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IGB Profile: Marya Ornelas

BY Ananya Sen
My favorite quote is from Octavia Butler’s novel Parable of the Sower, “All that you touch you change. All that you change changes you. The only lasting truth is Change.” / Jay Cournoyer

My favorite quote is from Octavia Butler’s novel Parable of the Sower, “All that you touch you change. All that you change changes you. The only lasting truth is Change.” / Jay Cournoyer

The landscape surrounding the University of Illinois Urbana-Champaign is unlike anything else in the United States. The flat vistas of cornfields are especially jarring for someone who has grown up in the Bay Area in California. For Marya Ornelas, the move was simply one of many changes she embraced during her research journey.  

Growing up in the suburbs of Oakland, Ornelas was always interested in science. Her interest in biochemistry, however, was piqued during her undergraduate years at Pitzer College. “Since I was a first-generation student, I didn’t know what to expect. In my first year I took classes that had a lab component that mirrored the experience of doing research projects. That’s when I discovered that I enjoyed working in a lab,” Ornelas said.

In her second semester, she joined the lab of Aaron Leconte, an associate professor of chemistry in the Keck Science Department of the Claremont Colleges. “I fell in love with research because he worked hard to make it an enriching experience for his students,” Ornelas said. “He also instilled a lot of important principles about mentorship and learning and it taught me so much about the power of a lab that has proper leadership.”

Inspired by her advisor, Ornelas continued to work in research labs at different universities during her summers. “In the Leconte lab and in Jennifer Prescher’s lab at UC Irvine, I worked on projects that aimed at improving the brightness of the enzyme firefly luciferase, which makes fireflies glow, for its use in biomedical imaging. I realized over time that I was gravitating towards questions about how to make biological systems do what we need and how that can translate to human health,” Ornelas said.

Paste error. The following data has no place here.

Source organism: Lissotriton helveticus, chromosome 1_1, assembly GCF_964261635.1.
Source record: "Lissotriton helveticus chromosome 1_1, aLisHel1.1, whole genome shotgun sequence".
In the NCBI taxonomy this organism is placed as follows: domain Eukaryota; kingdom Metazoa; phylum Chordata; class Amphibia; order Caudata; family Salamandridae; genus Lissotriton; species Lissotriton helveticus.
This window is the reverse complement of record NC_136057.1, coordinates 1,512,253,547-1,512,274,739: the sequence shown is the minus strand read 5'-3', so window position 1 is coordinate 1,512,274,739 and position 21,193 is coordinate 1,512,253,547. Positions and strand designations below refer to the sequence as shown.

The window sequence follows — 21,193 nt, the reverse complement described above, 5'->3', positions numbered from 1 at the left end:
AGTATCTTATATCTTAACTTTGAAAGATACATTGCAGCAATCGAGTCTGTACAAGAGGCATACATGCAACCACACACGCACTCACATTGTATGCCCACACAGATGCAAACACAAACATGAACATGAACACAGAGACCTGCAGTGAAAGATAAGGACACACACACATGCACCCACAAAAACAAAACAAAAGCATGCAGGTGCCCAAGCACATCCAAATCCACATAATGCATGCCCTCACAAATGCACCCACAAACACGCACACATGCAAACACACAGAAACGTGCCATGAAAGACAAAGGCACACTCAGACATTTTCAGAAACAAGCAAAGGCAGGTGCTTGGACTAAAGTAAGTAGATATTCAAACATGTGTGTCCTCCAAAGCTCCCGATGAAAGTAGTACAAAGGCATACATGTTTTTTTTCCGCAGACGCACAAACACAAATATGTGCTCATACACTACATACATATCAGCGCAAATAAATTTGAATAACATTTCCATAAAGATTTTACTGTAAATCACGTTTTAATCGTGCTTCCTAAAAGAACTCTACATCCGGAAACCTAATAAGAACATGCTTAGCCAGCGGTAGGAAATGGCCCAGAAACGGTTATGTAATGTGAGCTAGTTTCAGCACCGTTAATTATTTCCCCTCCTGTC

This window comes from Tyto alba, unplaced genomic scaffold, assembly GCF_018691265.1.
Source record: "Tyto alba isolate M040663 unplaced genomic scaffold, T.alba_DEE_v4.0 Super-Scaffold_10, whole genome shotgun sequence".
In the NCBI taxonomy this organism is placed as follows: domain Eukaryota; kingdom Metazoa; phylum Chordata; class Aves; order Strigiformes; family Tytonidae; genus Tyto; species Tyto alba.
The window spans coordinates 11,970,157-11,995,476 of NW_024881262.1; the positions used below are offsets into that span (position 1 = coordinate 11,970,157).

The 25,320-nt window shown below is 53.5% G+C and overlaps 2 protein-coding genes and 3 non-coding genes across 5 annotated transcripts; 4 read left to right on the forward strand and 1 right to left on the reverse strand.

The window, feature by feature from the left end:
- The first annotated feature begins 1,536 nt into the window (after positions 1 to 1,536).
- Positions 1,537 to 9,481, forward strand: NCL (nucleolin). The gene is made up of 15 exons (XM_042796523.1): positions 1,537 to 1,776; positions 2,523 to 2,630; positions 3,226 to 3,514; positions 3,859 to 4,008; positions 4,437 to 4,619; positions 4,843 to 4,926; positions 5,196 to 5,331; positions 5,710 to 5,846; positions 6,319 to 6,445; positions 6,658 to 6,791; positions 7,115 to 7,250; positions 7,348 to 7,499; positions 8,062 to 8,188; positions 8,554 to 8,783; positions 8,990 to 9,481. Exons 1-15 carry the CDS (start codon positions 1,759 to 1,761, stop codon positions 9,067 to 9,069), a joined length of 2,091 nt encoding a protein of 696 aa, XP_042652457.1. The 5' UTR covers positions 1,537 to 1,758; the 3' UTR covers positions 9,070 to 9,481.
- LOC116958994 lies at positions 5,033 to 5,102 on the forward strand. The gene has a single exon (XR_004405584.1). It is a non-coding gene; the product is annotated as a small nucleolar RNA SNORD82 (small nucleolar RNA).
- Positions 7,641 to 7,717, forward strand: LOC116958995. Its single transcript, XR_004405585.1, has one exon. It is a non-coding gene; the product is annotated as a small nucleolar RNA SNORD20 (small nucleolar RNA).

Ornelas’s search for an interdisciplinary lab led her to the Chemistry-Biology Interface Training Program at the University of Illinois. “I was initially hesitant because I had lived in California all my life and I was really nervous to leave. Although the other universities I was deciding between, California Institute of Technology and University of California, Berkeley, were ideal location wise, I didn't feel as excited about the science,” Ornelas said. 

Her decision-making process was also stymied because of the COVID-19 pandemic, which limited on-site visits. “It was a really hard decision to make, but I had this gut feeling about Illinois,” she said.  Although she was homesick at first, Ornelas has grown to love the Urbana-Champaign community. “I've been really lucky to meet some amazing people that I know I'll be friends with forever. Being in a small town made it easier to connect with people and I will look back very fondly at memories of being with my community here.” 

Although Ornelas came in with an interest in synthetic biology, she soon became fascinated by virology and immunology. Co-advised by Angad Mehta (MMG), an assistant professor of chemistry and Nicholas Wu (IGOH/MMG), an assistant professor of biochemistry, she investigates how antibodies evolve to recognize different molecules on the surface of viruses. 

Going forward, Ornelas is excited about projects that can help change how we combat bacterial and viral infections. “So much changed during graduate school: my interests, goals, and motivations. It was really hard to navigate all of these things and trust that it would work out,” she said. “Fortunately, research is a unique space where you can pursue what you’re interested in; it’s just a matter of asking the right questions and finding the right people.” 

In her spare time, Ornelas is involved in mentoring students through the Chemical Science through Community program. “As a graduate student, it is hard to feel connected to undergraduates outside your lab and this community has helped me meet students who are interested in research,” Ornelas said. “Student groups like this are often overlooked, but they are worthy of our time and our effort because it gives us a chance to pass on the opportunities that were given to us.” 


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